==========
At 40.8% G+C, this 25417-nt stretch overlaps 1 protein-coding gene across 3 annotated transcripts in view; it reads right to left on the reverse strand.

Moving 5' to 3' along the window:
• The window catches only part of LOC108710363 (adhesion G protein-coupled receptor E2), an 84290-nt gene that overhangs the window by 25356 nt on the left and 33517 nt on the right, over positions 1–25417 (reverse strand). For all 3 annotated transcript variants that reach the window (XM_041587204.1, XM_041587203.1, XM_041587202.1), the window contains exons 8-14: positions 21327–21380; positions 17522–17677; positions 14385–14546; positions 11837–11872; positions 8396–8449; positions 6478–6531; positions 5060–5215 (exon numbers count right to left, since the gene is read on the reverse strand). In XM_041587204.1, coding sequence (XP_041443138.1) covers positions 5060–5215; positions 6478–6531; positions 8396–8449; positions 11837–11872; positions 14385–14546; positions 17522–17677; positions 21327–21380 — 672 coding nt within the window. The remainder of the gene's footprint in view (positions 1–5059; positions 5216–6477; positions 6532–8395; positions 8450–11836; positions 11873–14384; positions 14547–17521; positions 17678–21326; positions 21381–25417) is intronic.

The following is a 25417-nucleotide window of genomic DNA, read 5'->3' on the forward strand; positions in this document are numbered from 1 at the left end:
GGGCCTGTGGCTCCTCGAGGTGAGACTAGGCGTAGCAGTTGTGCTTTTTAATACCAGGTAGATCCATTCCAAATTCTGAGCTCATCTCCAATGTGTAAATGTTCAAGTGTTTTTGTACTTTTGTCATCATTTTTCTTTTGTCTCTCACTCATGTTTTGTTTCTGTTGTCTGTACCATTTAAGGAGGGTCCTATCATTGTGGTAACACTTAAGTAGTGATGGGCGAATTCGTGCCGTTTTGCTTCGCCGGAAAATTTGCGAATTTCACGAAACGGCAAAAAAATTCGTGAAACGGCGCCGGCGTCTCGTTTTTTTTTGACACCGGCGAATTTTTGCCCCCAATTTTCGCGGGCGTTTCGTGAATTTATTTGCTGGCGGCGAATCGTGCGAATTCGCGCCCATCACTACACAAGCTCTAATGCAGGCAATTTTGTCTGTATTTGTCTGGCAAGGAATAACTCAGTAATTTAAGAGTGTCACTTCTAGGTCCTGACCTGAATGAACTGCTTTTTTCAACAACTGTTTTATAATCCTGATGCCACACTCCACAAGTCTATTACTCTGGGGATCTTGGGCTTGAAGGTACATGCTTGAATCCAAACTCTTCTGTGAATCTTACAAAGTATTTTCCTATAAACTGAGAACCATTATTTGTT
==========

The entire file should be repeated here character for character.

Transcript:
At 40.8% G+C, this 25417-nt stretch overlaps 1 protein-coding gene across 3 annotated transcripts in view; it reads right to left on the reverse strand.

Moving 5' to 3' along the window:
• The window catches only part of LOC108710363 (adhesion G protein-coupled receptor E2), an 84290-nt gene that overhangs the window by 25356 nt on the left and 33517 nt on the right, over positions 1–25417 (reverse strand). For all 3 annotated transcript variants that reach the window (XM_041587204.1, XM_041587203.1, XM_041587202.1), the window contains exons 8-14: positions 21327–21380; positions 17522–17677; positions 14385–14546; positions 11837–11872; positions 8396–8449; positions 6478–6531; positions 5060–5215 (exon numbers count right to left, since the gene is read on the reverse strand). In XM_041587204.1, coding sequence (XP_041443138.1) covers positions 5060–5215; positions 6478–6531; positions 8396–8449; positions 11837–11872; positions 14385–14546; positions 17522–17677; positions 21327–21380 — 672 coding nt within the window. The remainder of the gene's footprint in view (positions 1–5059; positions 5216–6477; positions 6532–8395; positions 8450–11836; positions 11873–14384; positions 14547–17521; positions 17678–21326; positions 21381–25417) is intronic.

The following is a 25417-nucleotide window of genomic DNA, read 5'->3' on the forward strand; positions in this document are numbered from 1 at the left end:
GGGCCTGTGGCTCCTCGAGGTGAGACTAGGCGTAGCAGTTGTGCTTTTTAATACCAGGTAGATCCATTCCAAATTCTGAGCTCATCTCCAATGTGTAAATGTTCAAGTGTTTTTGTACTTTTGTCATCATTTTTCTTTTGTCTCTCACTCATGTTTTGTTTCTGTTGTCTGTACCATTTAAGGAGGGTCCTATCATTGTGGTAACACTTAAGTAGTGATGGGCGAATTCGTGCCGTTTTGCTTCGCCGGAAAATTTGCGAATTTCACGAAACGGCAAAAAAATTCGTGAAACGGCGCCGGCGTCTCGTTTTTTTTTGACACCGGCGAATTTTTGCCCCCAATTTTCGCGGGCGTTTCGTGAATTTATTTGCTGGCGGCGAATCGTGCGAATTCGCGCCCATCACTACACAAGCTCTAATGCAGGCAATTTTGTCTGTATTTGTCTGGCAAGGAATAACTCAGTAATTTAAGAGTGTCACTTCTAGGTCCTGACCTGAATGAACTGCTTTTTTCAACAACTGTTTTATAATCCTGATGCCACACTCCACAAGTCTATTACTCTGGGGATCTTGGGCTTGAAGGTACATGCTTGAATCCAAACTCTTCTGTGAATCTTACAAAGTATTTTCCTATAAACTGAGAACCATTATTTGTT